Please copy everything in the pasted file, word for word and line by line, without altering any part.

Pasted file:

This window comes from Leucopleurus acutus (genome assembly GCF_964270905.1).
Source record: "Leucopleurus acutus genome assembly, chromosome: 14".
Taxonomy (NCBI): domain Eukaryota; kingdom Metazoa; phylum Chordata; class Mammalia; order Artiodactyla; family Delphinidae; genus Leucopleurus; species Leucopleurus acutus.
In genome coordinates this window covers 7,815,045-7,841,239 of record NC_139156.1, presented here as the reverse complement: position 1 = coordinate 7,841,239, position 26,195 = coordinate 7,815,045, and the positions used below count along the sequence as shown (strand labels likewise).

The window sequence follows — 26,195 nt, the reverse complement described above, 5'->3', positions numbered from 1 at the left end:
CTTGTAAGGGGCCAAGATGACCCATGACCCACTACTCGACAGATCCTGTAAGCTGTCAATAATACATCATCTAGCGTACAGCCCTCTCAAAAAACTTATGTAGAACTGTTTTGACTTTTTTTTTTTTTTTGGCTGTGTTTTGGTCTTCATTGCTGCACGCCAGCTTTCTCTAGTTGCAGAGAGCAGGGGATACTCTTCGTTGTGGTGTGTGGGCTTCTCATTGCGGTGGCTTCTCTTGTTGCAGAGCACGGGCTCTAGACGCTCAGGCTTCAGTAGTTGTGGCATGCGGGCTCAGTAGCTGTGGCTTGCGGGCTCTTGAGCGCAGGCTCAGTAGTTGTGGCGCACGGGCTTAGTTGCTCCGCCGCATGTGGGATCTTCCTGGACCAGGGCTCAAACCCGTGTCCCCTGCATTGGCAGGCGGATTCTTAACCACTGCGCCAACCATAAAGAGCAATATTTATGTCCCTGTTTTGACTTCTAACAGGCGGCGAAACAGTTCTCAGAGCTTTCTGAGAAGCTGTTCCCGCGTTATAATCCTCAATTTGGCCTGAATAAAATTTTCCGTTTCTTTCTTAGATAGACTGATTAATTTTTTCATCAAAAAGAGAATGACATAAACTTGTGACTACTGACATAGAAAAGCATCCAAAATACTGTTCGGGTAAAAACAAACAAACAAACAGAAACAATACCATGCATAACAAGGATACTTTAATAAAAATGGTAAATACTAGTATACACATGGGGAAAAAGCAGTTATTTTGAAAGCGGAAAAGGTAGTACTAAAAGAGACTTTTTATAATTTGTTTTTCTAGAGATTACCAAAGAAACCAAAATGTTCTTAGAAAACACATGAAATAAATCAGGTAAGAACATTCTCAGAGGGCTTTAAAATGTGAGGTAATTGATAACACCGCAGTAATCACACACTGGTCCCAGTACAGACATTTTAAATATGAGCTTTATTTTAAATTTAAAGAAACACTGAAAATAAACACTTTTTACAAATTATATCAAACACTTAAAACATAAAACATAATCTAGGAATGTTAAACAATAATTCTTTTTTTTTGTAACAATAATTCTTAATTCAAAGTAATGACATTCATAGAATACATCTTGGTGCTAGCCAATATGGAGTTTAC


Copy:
This window comes from Leucopleurus acutus (genome assembly GCF_964270905.1).
Source record: "Leucopleurus acutus genome assembly, chromosome: 14".
Taxonomy (NCBI): domain Eukaryota; kingdom Metazoa; phylum Chordata; class Mammalia; order Artiodactyla; family Delphinidae; genus Leucopleurus; species Leucopleurus acutus.
In genome coordinates this window covers 7,815,045-7,841,239 of record NC_139156.1, presented here as the reverse complement: position 1 = coordinate 7,841,239, position 26,195 = coordinate 7,815,045, and the positions used below count along the sequence as shown (strand labels likewise).

The window sequence follows — 26,195 nt, the reverse complement described above, 5'->3', positions numbered from 1 at the left end:
CTTGTAAGGGGCCAAGATGACCCATGACCCACTACTCGACAGATCCTGTAAGCTGTCAATAATACATCATCTAGCGTACAGCCCTCTCAAAAAACTTATGTAGAACTGTTTTGACTTTTTTTTTTTTTTTGGCTGTGTTTTGGTCTTCATTGCTGCACGCCAGCTTTCTCTAGTTGCAGAGAGCAGGGGATACTCTTCGTTGTGGTGTGTGGGCTTCTCATTGCGGTGGCTTCTCTTGTTGCAGAGCACGGGCTCTAGACGCTCAGGCTTCAGTAGTTGTGGCATGCGGGCTCAGTAGCTGTGGCTTGCGGGCTCTTGAGCGCAGGCTCAGTAGTTGTGGCGCACGGGCTTAGTTGCTCCGCCGCATGTGGGATCTTCCTGGACCAGGGCTCAAACCCGTGTCCCCTGCATTGGCAGGCGGATTCTTAACCACTGCGCCAACCATAAAGAGCAATATTTATGTCCCTGTTTTGACTTCTAACAGGCGGCGAAACAGTTCTCAGAGCTTTCTGAGAAGCTGTTCCCGCGTTATAATCCTCAATTTGGCCTGAATAAAATTTTCCGTTTCTTTCTTAGATAGACTGATTAATTTTTTCATCAAAAAGAGAATGACATAAACTTGTGACTACTGACATAGAAAAGCATCCAAAATACTGTTCGGGTAAAAACAAACAAACAAACAGAAACAATACCATGCATAACAAGGATACTTTAATAAAAATGGTAAATACTAGTATACACATGGGGAAAAAGCAGTTATTTTGAAAGCGGAAAAGGTAGTACTAAAAGAGACTTTTTATAATTTGTTTTTCTAGAGATTACCAAAGAAACCAAAATGTTCTTAGAAAACACATGAAATAAATCAGGTAAGAACATTCTCAGAGGGCTTTAAAATGTGAGGTAATTGATAACACCGCAGTAATCACACACTGGTCCCAGTACAGACATTTTAAATATGAGCTTTATTTTAAATTTAAAGAAACACTGAAAATAAACACTTTTTACAAATTATATCAAACACTTAAAACATAAAACATAATCTAGGAATGTTAAACAATAATTCTTTTTTTTTGTAACAATAATTCTTAATTCAAAGTAATGACATTCATAGAATACATCTTGGTGCTAGCCAATATGGAGTTTAC